Unexpected Inspiration – 2nd Place Winner 16th Annual Essay Contest

By Joy Araujo

On a muggy, stormy day in Brookston, Indiana, I stood in anticipation as a bus full of jubilant “Kidney Campers” pulled up to the YMCA’s Camp Tecumseh. No forecast of thunderstorms could keep smiles off these young kidney warriors’ faces as they filed off the bus to find their cabins. The National Kidney Foundation of Indiana’s Kidney Camp had officially commenced. For many of these children, all affected by a kidney disease diagnosis, dialysis, or a transplant, this is the best week of their lives. It’s their chance to be amongst their kidney warrior peers and to feel comfortable with their many scars, catheters and medication regimens. I was a camp counselor this year at Kidney Camp and to be honest, this was the best week of my life, too.

I feel like I’ve always been a kidney patient. From my nephrotic syndrome diagnosis at the age of ten, to my eight-month stint of peritoneal dialysis at the age of sixteen and subsequent kidney transplant at seventeen, to my needing hemodialysis at age twenty-five and receiving a miracle second kidney transplant just last year, I am experienced in fighting kidney disease. I’ve felt a gamut of emotions associated with the fight, leading to thoughts from “I give up,” to “I want to inspire others on how to live well with this affliction,” and everything in between.

We each get one life to live and kidney disease or not, we have to live it to the fullest, taking risks and taking chances.

This year’s Kidney Camp found me at a very new place. I had been transplanted for almost a year and was in a very good space emotionally. I was joyful and ready to get to Kidney Camp and share some of my wisdom with these children about how I’ve survived this long in the fight. I was ready to inspire them with a healthy dose of “optimism through the fight” when they stepped off of the bus. I couldn’t wait to talk and share with these young kidney warriors a little of my story to encourage them. Little did I know, they would be the ones to inspire and encourage me.

From day one at camp, I knew the “inspirational tables” had turned. I could see it at the lunch table when the dialysis kids joyfully swallowed their phosphorous binders in between doing the latest dance craze, “the floss” and enthusiastically jumping on their seats to recite the traditional camp chant: “There ain’t no flies on me!” Pills I once hated to take, these smiling kids simply accepted to stay healthy (without the kicking and screaming, I might add, that I was accustomed to). Then the kids coerced me into zip lining! I was nervous, but these young warriors dashed ahead of me to be first in line to go! Fearless and glad in the pursuit of happiness, despite various illnesses, they reminded me that we each get one life to live and kidney disease or not, we have to live it to the fullest, taking risks and taking chances.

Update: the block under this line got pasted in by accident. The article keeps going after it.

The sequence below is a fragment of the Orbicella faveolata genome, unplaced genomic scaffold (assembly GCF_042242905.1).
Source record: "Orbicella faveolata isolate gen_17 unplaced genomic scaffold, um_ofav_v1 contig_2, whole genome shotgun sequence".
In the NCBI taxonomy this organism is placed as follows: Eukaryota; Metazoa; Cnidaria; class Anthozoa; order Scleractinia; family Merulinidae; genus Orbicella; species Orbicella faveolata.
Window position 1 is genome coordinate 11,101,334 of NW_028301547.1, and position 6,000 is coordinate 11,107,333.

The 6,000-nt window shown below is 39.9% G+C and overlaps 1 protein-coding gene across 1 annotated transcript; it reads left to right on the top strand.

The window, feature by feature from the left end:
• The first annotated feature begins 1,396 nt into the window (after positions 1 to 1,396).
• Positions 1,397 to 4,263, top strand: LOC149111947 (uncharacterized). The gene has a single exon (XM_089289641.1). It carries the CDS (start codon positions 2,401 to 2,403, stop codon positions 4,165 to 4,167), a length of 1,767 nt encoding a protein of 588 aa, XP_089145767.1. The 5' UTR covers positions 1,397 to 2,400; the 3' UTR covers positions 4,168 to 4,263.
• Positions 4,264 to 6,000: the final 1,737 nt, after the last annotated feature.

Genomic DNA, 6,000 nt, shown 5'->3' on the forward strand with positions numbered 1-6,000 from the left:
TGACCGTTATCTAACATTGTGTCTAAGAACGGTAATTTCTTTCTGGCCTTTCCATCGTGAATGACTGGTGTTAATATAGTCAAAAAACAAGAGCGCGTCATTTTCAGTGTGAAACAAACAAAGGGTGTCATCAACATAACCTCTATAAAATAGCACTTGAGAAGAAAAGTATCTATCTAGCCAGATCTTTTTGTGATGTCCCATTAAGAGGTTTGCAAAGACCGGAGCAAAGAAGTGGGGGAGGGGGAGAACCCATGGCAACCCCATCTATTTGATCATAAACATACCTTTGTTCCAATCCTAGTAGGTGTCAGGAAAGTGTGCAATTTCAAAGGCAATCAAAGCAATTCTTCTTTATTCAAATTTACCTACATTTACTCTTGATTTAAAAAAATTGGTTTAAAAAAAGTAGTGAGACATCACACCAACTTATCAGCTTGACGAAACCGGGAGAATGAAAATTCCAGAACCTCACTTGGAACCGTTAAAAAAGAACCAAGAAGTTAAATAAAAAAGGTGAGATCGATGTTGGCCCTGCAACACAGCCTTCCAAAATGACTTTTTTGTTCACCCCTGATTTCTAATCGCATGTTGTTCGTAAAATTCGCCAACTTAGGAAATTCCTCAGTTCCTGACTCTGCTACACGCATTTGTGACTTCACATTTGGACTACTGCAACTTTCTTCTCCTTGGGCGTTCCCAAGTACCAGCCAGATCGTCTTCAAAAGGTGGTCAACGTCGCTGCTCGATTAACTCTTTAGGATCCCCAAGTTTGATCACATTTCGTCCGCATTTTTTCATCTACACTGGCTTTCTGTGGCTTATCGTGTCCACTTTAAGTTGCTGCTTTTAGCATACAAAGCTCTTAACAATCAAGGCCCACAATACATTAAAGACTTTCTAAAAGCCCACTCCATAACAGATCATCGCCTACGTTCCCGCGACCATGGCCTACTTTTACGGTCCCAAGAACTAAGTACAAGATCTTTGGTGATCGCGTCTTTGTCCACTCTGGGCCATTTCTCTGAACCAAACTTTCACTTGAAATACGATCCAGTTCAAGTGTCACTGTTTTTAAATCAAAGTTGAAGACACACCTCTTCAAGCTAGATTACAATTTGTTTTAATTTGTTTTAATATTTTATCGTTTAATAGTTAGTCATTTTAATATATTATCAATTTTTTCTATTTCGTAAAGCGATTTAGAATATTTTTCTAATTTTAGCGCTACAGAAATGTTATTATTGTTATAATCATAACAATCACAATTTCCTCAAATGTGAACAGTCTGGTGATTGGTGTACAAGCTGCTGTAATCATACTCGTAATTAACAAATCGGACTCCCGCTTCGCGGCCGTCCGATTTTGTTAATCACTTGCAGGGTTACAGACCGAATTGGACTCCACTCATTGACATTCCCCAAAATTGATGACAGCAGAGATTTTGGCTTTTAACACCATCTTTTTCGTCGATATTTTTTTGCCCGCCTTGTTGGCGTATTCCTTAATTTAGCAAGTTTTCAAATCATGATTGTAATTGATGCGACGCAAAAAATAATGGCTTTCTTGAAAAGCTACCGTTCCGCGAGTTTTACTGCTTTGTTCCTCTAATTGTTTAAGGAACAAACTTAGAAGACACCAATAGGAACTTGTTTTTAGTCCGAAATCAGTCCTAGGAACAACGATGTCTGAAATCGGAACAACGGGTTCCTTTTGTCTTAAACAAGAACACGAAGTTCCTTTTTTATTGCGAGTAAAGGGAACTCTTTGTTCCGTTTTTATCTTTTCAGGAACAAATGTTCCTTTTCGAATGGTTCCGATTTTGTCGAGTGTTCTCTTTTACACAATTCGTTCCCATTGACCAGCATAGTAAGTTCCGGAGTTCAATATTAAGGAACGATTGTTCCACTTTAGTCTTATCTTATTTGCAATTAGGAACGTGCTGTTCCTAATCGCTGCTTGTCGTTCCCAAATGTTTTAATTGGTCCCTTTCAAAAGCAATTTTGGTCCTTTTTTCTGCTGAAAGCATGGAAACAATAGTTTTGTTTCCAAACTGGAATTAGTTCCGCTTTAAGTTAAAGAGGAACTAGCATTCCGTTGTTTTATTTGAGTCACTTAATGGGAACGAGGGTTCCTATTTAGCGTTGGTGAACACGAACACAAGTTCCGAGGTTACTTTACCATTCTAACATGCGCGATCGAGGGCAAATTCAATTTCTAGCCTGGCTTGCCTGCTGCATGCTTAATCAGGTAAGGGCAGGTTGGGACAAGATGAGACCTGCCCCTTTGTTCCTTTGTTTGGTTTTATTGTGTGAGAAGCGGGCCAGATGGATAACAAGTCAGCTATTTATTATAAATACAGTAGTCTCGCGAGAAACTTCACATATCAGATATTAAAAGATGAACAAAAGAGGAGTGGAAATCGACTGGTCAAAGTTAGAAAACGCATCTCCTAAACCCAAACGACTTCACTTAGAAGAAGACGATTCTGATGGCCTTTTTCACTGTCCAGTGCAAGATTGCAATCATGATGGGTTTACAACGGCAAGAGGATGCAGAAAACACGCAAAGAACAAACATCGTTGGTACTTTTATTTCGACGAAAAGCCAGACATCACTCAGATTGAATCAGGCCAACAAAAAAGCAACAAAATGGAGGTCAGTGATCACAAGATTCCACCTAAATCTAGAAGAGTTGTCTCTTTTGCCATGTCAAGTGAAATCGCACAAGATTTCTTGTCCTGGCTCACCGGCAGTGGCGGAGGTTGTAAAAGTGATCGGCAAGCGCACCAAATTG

On the last day of camp, after the awards ceremony, I cried as I saw the campers leave. I came wanting to inspire these kids to live their best life and to be resilient in their battles, but I left changed by their attitudes. You see, living well with kidney disease is 90% mental. It’s about having a gracious, joyful disposition that encourages us to live our best lives and take care of ourselves. It’s taking our medication, potentially laden with side effects, and following our treatment plans, because that’s what we’re supposed to do and that’s what will keep us healthy. It’s accepting the hand we’ve been dealt and making the best of it, jumping on the zip line, even though it’s scary.

The kids at Kidney Camp inspired me to not just live well with kidney disease, but to be a better person. I knew that when I got home, I would vow to face adversity with a smile. I would accept all that has been given to me and go on to dance and follow my dreams anyway. I would not settle for an ordinary life, but fly high, not letting my fears get the best of me. These kids showed me that the mental game of kidney disease could not just be won, but be conquered. For that unexpected inspiration, I will always be grateful.

Depression and kidney disease - Joy Araujo

Joy Araujo is a former hemodialysis and peritoneal dialysis patient who is now living with a new kidney! She is a Biblical Studies student at Anderson University in Indiana and enjoys volunteering and spending time with her dachshund, Franklin.



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